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November 17th 2014 print

Roger Franklin

Farr From Good on Sunday Morning

There are two ways of looking at Insiders on the ABC. The first extends forgiveness to those talking heads who are less than fair because, well, it's Sunday morning, when few are at the top of their game. The second perspective is more simple: Why is "editor-in-chief" Mark Scott ignoring the broadcaster's charter?

insidersEven without a full measure of over-indulgence the night before, simple things can sometimes seem fuzzy, a little more difficult to grasp, on a Sunday morning, which is entirely understandable. For most, a day of rest stretches languidly ahead, that nasty weekday obligation to spring from the warm fug of restful sheets, don workaday attire and join peak hour’s rush mercifully suspended. As the coffee brews, one can amble about the house and savour that rare, foggy luxury of not having to think too hard or deep.

Not all are so lucky, however, most notably some the Fourth Estate’s poor unfortunates. Turn on the telly at around 9am and, if the set is tuned to the ABC, you’ll likely be confronted by the eroded features of Barrie Cassidy hovering above Insiders’ seated guests. Must do something about those slugs and gall wasps, you may well think, not quite knowing whence that thought arose, except that pottering in the garden is the standard celebration of the suburban Sabbath. You might even wonder in that vague, unfocused sort of way why the national broadcaster’s $1.2 billion budget cannot cover the cost of a chair for the compere. Could it be that piles are his curse? But just then the toaster pops its crumpet and that particular avenue of speculation is mercifully foreclosed by the more appetising distraction of butter and jam.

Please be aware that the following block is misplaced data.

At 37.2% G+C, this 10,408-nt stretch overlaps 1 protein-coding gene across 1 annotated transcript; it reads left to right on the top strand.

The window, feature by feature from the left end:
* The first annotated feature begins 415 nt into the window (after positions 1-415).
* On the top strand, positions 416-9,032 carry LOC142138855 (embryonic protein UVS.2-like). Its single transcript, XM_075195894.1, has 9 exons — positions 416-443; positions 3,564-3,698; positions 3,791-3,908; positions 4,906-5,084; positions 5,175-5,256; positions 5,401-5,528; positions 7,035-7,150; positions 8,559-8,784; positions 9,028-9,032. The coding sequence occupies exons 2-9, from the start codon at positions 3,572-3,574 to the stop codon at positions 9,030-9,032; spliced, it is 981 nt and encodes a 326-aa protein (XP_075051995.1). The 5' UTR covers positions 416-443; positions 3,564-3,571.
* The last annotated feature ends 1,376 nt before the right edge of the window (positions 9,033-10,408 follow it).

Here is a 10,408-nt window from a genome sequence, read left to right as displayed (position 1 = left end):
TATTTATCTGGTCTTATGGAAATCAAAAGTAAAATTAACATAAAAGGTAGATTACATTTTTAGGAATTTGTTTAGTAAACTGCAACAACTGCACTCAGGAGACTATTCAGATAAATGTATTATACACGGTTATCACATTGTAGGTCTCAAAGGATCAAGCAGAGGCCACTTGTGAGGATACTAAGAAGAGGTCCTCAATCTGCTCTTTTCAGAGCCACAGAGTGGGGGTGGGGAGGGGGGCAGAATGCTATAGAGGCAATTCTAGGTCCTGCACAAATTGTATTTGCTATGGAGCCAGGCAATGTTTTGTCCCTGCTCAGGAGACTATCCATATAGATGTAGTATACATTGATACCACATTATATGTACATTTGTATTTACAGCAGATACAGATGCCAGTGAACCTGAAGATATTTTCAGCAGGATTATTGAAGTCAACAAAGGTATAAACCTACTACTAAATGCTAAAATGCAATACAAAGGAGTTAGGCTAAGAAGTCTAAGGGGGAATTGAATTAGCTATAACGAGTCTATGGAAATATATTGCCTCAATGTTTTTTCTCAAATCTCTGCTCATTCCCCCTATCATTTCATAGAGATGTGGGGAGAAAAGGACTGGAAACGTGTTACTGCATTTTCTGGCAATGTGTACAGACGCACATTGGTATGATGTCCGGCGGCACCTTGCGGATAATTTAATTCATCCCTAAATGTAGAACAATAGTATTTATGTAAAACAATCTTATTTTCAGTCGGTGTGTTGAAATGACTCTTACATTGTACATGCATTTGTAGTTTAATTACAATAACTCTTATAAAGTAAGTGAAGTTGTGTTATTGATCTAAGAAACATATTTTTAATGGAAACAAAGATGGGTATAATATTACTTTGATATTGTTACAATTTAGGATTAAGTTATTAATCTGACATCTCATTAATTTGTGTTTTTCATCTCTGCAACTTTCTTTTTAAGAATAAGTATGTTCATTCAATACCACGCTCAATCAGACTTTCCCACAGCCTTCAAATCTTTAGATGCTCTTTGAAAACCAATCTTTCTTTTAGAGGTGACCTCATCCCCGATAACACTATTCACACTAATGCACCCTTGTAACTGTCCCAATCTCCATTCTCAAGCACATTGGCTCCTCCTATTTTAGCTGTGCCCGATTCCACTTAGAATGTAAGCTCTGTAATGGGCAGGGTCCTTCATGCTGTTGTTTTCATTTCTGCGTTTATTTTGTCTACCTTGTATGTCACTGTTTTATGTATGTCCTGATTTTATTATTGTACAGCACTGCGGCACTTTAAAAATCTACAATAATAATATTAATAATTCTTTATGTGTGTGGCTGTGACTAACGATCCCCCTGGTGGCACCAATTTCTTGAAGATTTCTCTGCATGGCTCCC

Some, though, aren’t so lucky, as yesterday morning’s babble from the living room’s screen once again made clear. No sharper at that hour than their Sunday audience, Cassidy’s guests must nevertheless make the effort to appear as if they are. Why else would “editor-in-chief” Mark Scott’s ABC send cheques to Insiders’ revolving circle of Sunday intimates if not for the insights they are alleged to offer? Surely they aren’t paid  for the mere act of throwing off their dressing gowns and turning up? Yet all that was on offer yesterday was the parroting of the wisdom universally accepted by all but one or two of the others to whom “editor-in-chief” Mark Scott sends those cheques: Prime Minister Tony Abbott is an international embarrassment.

This view was showcased by a short video clip lifted from Abbott’s opening address to his fellow G20 leaders in Brisbane. Abbott spoke for a little over eight minutes, of which the ABC managed to feature only a relative few seconds, and that footage was devoted entirely to the Prime Minister’s account of what he promised the electorate and the difficulties he has encountered in delivering it. At that point, the show’s In The Papers Segment cut back to host Cassidy, who tossed a wide-eyed set-up line – “What was that all about?” — to guest Malcolm Farr.